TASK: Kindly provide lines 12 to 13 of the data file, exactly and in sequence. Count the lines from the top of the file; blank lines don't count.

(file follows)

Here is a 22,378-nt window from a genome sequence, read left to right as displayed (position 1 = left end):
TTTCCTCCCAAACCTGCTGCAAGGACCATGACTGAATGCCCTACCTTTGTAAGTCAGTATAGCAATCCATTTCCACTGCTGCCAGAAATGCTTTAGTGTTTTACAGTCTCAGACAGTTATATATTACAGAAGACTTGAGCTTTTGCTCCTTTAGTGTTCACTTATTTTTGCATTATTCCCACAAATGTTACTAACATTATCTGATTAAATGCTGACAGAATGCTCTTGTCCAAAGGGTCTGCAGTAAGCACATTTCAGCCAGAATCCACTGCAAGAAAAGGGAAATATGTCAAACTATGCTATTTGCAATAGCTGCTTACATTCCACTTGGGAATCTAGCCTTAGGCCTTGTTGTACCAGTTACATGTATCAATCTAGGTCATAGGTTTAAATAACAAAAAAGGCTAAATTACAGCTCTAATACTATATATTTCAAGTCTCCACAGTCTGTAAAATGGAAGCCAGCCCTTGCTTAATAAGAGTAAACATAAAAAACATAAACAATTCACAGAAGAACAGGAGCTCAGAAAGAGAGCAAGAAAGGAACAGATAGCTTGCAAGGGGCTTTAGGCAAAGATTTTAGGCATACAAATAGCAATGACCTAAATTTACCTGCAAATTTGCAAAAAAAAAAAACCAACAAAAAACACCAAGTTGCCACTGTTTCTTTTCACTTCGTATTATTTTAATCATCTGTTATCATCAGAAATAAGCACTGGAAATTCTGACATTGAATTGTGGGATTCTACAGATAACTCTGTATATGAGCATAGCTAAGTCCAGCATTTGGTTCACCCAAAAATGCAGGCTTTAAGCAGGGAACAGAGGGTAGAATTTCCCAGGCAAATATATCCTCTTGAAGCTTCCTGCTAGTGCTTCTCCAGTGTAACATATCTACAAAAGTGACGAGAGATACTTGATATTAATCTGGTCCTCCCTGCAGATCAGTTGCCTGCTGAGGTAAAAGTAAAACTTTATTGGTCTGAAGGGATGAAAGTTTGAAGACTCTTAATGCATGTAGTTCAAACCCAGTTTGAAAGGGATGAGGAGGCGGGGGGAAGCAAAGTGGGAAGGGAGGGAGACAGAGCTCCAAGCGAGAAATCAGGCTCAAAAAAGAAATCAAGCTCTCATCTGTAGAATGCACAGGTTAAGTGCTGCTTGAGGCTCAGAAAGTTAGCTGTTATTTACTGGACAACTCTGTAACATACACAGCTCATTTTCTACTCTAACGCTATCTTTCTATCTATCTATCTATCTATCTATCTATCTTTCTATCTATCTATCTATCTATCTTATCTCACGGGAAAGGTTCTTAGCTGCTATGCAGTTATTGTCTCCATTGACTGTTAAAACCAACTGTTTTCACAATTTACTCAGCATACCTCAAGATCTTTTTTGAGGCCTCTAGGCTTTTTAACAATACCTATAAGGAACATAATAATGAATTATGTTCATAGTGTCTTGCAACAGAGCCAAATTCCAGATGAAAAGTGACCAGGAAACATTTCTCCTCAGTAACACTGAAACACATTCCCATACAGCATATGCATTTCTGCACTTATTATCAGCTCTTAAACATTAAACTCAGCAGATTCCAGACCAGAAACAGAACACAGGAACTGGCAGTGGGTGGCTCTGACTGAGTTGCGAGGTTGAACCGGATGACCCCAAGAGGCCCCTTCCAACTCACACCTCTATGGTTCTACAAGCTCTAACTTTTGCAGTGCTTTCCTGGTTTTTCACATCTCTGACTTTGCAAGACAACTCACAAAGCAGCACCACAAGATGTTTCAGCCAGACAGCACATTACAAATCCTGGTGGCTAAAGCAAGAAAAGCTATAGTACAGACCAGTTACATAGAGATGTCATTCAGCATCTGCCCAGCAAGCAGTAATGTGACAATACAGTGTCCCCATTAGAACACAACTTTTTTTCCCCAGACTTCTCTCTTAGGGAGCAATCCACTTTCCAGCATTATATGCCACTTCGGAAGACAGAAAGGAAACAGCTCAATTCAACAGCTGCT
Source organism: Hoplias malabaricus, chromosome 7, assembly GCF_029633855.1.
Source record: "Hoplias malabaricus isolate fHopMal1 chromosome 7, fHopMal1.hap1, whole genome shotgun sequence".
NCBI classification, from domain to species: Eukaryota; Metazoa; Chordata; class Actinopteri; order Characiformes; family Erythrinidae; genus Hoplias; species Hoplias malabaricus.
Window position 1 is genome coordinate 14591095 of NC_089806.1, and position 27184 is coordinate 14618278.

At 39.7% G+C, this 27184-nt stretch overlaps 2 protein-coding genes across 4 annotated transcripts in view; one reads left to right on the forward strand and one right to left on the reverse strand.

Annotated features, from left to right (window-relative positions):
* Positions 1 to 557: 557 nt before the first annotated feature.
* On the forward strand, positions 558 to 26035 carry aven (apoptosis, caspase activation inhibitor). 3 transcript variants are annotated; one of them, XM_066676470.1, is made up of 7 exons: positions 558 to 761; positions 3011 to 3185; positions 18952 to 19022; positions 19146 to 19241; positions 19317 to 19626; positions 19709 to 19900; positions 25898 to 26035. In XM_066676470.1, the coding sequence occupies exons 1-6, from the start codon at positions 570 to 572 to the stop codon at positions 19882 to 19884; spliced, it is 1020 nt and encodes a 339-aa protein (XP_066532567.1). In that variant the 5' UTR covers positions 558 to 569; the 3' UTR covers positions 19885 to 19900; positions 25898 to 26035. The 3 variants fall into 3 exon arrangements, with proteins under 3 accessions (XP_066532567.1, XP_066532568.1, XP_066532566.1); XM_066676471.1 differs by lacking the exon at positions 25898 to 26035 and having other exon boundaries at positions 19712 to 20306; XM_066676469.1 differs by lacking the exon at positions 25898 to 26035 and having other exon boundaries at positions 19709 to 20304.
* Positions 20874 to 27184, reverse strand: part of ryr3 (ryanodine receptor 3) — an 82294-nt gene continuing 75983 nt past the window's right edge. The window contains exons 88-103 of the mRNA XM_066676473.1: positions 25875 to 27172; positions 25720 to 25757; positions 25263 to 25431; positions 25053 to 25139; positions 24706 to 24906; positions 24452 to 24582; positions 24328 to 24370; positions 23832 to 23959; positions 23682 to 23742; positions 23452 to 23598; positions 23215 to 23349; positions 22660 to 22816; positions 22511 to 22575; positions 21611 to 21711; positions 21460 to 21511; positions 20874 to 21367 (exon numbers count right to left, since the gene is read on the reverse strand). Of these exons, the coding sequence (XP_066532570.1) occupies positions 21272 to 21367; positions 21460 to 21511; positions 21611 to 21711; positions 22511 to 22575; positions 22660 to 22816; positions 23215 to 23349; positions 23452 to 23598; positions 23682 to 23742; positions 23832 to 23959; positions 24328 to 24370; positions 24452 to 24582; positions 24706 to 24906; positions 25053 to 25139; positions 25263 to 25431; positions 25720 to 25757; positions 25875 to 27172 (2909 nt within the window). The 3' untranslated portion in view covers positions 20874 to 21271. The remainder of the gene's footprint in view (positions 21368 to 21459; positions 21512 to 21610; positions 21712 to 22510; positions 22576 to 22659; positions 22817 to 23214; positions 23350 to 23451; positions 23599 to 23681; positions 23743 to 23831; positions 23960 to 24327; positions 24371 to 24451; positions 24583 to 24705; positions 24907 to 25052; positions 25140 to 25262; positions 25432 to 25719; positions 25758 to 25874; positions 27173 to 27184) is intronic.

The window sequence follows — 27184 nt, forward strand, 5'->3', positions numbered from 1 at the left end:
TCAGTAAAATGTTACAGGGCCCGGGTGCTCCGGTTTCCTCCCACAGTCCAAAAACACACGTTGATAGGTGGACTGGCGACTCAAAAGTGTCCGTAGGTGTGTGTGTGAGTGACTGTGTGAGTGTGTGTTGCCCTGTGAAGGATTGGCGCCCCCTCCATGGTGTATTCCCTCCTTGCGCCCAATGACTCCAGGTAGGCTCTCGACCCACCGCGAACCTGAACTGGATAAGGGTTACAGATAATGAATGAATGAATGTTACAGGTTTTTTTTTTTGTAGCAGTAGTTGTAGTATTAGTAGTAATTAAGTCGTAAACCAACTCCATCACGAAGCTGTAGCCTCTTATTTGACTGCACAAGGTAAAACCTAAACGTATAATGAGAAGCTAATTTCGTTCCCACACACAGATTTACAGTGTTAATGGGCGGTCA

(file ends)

The window sequence follows — 27184 nt, forward strand, 5'->3', positions numbered from 1 at the left end:
TCAGTAAAATGTTACAGGGCCCGGGTGCTCCGGTTTCCTCCCACAGTCCAAAAACACACGTTGATAGGTGGACTGGCGACTCAAAAGTGTCCGTAGGTGTGTGTGTGAGTGACTGTGTGAGTGTGTGTTGCCCTGTGAAGGATTGGCGCCCCCTCCATGGTGTATTCCCTCCTTGCGCCCAATGACTCCAGGTAGGCTCTCGACCCACCGCGAACCTGAACTGGATAAGGGTTACAGATAATGAATGAATGAATGTTACAGGTTTTTTTTTTTGTAGCAGTAGTTGTAGTATTAGTAGTAATTAAGTCGTAAACCAACTCCATCACGAAGCTGTAGCCTCTTATTTGACTGCACAAGGTAAAACCTAAACGTATAATGAGAAGCTAATTTCGTTCCCACACACAGATTTACAGTGTTAATGGGCGGTCA